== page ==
Need a ride? New bike share program comes to PSU

What you need to know

Cost

Single trip: $2.50

Day pass: $12

Monthly membership: $5

(Price for PSU students and employees as of Sept. 1; buys 90 minutes of riding per day; $12 for general public.)

Campus locations

  • Smith Memorial Student Union 
  • Academic and Student Recreation Center
  • Maseeh College of Engineering/4th Avenue Building
  • Collaborative Life Sciences Building

Sign up

Biketown.org

Download Biketown app

Portland’s new bike share program Biketown already is having a big impact on Portland State.

“Usage has been fantastic,” says Clint Culpepper, PSU bicycle program coordinator and director of the Bike Hub shop on campus. “We are really excited about the number of students and visitors to campus who are making use of this service.”

Earlier this month, the city-run program installed 100 bright orange racks throughout downtown and central Portland with 1,000 like-colored bikes. The bikes can be rented for a single trip, or users can pay a monthly fee for more frequent use.

“They’re great for running an errand in the middle of the day,” Culpepper says, “and great for getting to different parts of campus.” 

The bikes aren’t built for speed. They’re clunky, weigh about 45 pounds and have eight speeds that can be changed from a shifter in the handlebar grip.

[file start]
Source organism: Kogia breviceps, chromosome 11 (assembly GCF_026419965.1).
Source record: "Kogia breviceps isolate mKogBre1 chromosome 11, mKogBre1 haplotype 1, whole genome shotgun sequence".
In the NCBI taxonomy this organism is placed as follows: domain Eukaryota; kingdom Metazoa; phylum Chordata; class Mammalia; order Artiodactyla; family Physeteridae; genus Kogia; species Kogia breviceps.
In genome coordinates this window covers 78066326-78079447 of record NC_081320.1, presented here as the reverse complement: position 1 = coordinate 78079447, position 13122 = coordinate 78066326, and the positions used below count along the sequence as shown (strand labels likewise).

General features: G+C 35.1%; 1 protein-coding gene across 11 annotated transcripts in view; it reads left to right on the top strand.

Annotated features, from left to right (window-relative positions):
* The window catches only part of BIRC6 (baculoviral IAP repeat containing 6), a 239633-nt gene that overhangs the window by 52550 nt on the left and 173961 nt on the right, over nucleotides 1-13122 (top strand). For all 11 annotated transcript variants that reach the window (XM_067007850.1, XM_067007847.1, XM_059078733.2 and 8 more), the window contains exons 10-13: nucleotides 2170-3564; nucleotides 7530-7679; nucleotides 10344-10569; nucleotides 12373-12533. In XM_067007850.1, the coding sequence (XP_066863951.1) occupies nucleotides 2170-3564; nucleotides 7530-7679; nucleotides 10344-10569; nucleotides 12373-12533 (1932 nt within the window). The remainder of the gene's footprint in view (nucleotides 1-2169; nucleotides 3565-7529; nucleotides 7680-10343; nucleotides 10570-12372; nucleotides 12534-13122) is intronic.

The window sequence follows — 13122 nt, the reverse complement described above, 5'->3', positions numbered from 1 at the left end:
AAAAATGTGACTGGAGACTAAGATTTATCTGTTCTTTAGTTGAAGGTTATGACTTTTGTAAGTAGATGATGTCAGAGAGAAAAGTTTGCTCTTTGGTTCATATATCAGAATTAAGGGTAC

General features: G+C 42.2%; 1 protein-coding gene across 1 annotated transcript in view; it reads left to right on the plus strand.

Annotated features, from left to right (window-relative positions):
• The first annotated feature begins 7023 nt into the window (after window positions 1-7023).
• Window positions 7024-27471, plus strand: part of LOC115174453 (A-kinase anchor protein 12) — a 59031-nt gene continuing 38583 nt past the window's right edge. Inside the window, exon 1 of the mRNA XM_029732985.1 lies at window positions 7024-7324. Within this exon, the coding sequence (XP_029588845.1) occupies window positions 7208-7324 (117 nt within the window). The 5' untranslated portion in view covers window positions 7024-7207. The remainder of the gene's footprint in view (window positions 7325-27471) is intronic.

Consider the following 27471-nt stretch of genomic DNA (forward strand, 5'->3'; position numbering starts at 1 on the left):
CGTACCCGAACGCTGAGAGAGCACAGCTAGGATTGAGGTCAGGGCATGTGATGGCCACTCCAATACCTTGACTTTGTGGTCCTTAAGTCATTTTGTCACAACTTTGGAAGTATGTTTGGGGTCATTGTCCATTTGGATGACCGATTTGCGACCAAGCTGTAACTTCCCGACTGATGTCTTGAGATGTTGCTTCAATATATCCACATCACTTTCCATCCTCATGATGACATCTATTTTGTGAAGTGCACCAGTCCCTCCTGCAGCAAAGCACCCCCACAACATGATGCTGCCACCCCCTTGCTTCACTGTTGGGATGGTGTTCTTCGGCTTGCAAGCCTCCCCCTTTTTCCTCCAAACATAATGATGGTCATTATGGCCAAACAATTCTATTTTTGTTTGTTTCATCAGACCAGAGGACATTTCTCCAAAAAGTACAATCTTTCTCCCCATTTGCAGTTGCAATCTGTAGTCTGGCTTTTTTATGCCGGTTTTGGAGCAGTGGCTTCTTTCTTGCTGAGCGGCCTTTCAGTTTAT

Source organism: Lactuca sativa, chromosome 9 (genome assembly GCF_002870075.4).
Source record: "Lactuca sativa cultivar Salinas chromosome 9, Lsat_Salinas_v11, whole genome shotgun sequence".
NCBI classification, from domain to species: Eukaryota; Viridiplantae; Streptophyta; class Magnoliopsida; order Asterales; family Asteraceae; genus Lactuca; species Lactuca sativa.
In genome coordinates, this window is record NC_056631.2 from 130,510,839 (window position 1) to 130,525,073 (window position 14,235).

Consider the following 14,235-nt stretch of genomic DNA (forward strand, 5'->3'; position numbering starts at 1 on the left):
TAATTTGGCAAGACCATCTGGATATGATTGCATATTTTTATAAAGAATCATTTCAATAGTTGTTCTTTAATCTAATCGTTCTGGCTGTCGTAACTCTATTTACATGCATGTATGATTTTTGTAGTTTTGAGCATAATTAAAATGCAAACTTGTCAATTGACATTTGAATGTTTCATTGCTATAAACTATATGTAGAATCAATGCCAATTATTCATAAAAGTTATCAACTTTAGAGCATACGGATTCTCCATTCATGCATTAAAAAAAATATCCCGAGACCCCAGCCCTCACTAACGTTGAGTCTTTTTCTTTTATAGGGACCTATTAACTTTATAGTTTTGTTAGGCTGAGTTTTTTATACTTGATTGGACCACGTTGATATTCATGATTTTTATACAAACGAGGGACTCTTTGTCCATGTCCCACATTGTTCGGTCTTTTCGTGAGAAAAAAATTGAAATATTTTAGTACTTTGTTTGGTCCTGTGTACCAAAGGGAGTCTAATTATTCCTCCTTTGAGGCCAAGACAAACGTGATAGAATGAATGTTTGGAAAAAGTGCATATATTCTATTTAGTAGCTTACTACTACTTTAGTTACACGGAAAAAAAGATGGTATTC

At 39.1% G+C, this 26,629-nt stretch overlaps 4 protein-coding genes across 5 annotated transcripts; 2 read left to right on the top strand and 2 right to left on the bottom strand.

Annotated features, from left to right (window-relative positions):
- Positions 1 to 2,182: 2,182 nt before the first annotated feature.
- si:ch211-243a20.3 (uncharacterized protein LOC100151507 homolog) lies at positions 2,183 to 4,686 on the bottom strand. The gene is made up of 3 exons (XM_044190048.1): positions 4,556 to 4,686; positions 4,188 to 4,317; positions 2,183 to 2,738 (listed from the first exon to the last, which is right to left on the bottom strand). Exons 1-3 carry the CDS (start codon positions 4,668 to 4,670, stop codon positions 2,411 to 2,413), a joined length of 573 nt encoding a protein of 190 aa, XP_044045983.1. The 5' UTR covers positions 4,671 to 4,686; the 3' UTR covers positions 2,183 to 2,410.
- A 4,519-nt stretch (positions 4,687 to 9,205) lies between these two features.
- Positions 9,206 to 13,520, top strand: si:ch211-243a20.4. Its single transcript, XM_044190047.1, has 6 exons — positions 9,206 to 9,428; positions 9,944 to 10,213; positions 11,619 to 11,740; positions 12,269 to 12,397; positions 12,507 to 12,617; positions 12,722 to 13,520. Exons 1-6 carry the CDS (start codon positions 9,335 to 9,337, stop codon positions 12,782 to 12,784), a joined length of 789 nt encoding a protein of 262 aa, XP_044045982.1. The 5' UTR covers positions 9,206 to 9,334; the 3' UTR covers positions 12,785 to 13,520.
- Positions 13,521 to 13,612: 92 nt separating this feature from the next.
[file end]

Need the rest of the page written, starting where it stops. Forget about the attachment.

They’re adorned with the Nike swoosh because the athletic gear giant donated $10 million to provide five years of operating cash. Some of the bikes are decorated to look like running shoes.

“They’re meant to go at a pace that allows you to see a lot more of the city,” Culpepper says. 

Xylia Lydgate, a marketing and human resources senior, recently gave the new program a spin. She and a friend checked out a pair of bikes and pedaled across the new Tilikum Crossing and cruised around PSU.

Renting the bikes “is a lot easier than it may look,” Lydgate says. Minutes after downloading the Biketown app on her smart phone, she had a code number that unlocked the bike. “It was super quick.”

The bikes are slow, she warns, but “it feels very sturdy.”

Portland transportation officials worked closely with PSU to ensure campus would be a primary hub for the program, says Dylan Rivera, spokesman for the Portland Bureau of Transportation.

“PSU is an integral part of downtown,” Rivera says. The city expects students to be key users of the system.

Additionally, the bikes are the first in the nation to log ride data through a GPS system, Rivera says. That data will be handed over to PSU researchers for analysis. The results would be used to improve bike share programs around the country, he says.

“It’s Portland and PSU working together,” Rivera said.

-- Harry Esteve